09/18/2011 11:14 am ET | Updated Nov 18, 2011

'Denying Self-Expression Led Me to Depression'

People are often surprised to learn that I suffered terribly with depression for many years. Of course, if you saw me on "Oprah" or "The Dr. Oz Show" you might think I've always had this sunny disposition, warm smile and optimistic attitude. Unfortunately, it just ain't so.

I grew up in the performing arts regularly singing, dancing and acting in school plays and community theatre. In college I had major roles in professional theatre and some indy films. You could say that I am most comfortable, joyful and in the "zone" when I'm on stage or in front of a camera.

My father discouraged me from pursuing a career in the arts. His critical voice in my head pushed me toward a career in medicine -- like my mother. When I entered medical school, however, the sense of self-assurance, harmony and bliss disappeared. I felt like I had to study all of the time in order to keep up with my brainiac classmates. So, after being so heavily involved in the arts, I became engrossed in anatomy, physiology and biochemistry.

Little by little I felt depressed, anxious and pessimistic. I didn't realize until recently that, for me, the arts are not just a frivolous luxury, they are the very basis of my soul's existence. I now know that when we deny the expression of our true self we can experience depression. I pushed my feelings of depression underground and instead focused on helping other people live their passion and reclaim wellness.

Over the years, I could easily recognize the same syndrome in my patients. Many people would complain of insomnia, anxiety, irritable bowel syndrome, migraines... and in many instances I realized that there was no physical cause to be found. They stuffed their negative feelings inside. While probing into our preferences, strengths and values we often discover that not aligning our life with our deepest truth leads to dis-ease in various forms.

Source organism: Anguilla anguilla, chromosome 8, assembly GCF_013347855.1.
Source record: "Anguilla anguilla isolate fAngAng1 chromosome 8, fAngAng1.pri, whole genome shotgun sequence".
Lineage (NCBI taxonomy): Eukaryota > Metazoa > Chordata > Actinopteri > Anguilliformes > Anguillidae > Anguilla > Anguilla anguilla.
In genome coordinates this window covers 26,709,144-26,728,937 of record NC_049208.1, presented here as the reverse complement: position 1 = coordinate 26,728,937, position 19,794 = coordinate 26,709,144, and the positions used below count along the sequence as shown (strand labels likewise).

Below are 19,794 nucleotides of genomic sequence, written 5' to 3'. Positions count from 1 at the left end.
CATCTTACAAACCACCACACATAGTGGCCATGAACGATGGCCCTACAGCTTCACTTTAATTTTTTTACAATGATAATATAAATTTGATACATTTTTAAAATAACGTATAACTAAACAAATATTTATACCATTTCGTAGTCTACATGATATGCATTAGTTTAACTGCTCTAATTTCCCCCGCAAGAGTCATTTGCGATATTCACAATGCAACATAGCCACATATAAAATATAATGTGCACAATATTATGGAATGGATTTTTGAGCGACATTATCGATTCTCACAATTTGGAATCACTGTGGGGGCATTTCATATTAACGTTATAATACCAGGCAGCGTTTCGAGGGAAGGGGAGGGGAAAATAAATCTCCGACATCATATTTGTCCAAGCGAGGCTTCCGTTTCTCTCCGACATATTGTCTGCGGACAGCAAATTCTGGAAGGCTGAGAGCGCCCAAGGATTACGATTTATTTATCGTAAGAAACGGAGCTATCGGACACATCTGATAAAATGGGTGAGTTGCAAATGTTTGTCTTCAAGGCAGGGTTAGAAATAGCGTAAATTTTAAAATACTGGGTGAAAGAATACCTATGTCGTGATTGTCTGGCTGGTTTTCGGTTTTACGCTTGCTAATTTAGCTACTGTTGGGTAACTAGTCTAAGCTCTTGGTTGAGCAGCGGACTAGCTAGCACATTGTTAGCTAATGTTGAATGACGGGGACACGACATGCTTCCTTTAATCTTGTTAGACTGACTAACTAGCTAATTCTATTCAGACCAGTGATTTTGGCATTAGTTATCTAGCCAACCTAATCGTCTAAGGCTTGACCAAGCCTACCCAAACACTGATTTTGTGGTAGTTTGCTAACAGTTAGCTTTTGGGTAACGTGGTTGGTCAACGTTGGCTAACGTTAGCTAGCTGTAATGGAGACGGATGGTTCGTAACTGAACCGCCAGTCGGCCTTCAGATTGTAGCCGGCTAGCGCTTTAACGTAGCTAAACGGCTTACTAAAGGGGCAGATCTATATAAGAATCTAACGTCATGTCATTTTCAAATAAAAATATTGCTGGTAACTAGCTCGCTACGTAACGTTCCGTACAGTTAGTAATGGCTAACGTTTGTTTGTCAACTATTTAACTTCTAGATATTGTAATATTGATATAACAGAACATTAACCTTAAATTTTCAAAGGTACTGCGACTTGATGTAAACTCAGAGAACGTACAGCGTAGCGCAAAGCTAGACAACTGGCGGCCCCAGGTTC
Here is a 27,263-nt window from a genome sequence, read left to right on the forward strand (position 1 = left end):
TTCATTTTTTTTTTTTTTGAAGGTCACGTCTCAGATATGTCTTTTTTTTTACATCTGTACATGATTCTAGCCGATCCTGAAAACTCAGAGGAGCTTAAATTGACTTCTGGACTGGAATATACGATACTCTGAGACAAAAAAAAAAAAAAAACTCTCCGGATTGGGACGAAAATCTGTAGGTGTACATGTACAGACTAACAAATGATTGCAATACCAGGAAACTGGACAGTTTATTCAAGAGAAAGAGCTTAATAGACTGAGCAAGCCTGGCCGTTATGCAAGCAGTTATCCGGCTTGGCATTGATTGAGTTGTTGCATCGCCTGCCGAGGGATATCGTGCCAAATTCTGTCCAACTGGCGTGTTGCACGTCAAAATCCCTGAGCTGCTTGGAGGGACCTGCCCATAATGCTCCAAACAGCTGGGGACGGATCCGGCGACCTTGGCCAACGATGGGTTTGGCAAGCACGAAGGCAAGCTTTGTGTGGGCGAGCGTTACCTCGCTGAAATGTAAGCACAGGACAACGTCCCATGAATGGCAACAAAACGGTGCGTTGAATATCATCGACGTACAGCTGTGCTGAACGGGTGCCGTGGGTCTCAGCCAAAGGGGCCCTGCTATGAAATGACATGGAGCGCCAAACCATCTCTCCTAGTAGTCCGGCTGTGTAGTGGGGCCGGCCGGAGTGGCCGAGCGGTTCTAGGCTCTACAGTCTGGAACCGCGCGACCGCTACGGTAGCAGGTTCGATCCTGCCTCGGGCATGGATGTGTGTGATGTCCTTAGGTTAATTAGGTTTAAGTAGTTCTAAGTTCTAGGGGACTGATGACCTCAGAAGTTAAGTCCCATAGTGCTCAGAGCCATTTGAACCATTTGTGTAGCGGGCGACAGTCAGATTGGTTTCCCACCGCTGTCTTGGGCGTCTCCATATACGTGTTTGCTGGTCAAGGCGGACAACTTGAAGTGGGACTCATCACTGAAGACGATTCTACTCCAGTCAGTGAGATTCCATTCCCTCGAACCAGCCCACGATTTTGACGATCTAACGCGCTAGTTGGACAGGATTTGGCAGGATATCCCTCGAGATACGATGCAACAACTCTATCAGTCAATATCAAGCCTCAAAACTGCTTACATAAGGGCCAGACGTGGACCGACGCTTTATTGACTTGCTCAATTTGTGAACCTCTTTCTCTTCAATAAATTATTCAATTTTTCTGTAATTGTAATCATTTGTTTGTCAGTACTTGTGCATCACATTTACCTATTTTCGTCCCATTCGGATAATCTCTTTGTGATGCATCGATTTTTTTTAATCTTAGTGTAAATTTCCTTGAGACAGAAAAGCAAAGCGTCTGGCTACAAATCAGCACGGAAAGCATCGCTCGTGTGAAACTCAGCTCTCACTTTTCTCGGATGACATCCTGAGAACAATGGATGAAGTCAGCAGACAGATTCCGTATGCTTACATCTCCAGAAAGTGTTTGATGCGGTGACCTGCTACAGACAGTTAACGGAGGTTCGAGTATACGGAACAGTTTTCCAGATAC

So I totally relate to Oprah's recent comments about fear and authentic living during the interview with Sheryl Sandberg from Facebook.

Oprah said: " ... the world will try to tell you everything about yourself, and we have so many voices in our heads and in our Facebook pages telling us everything, but to know really what to do and how to be guided in your life you have to go to that space where the bigger you, the greater you, resides."

For nearly four years I served as the medical director and spokesperson for the Discovery Health Channel -- which has become the Oprah Winfrey Network. For awhile, being on air satisfied my artistic side. But I found that after a highly-successful career in TV as a doctor, I found the depression and anxiety return. I finally found relief when I gave myself permission to do what my fear prevented me from doing all along -- singing and performing. Now, my life feels like I'm more in harmony as a vocalist -- the singing doctor! I'm still committed to helping other people "find their voice" and create harmony in their lives.

So I wonder if you, too, find that there is something in your world that feels off balance, misaligned or otherwise maladjusted. Do you have something deep inside your spirit that is crying out to be acknowledged in some way? Is your soul screaming out for expression and the "cries" being felt in your body as pain, illness or dis-ease?

Maybe it's time for you, too, to try meditation, mindfulness or journaling to allow your true self to be heard and hopefully expressed. If you can, as Oprah and I did, start to recognize the symptoms as messengers and look inward for a possible cause, you may be surprised at how much peace you can find by making certain lifestyle shifts -- or trying new hobbies! -- to accommodate your deepest desires.

What is your fear telling you to explore? Please share your comments here, I'd love to connect with you.

Yours in harmony,

Dr. Andrea

You can read more about my personal journey from depression to self-expression at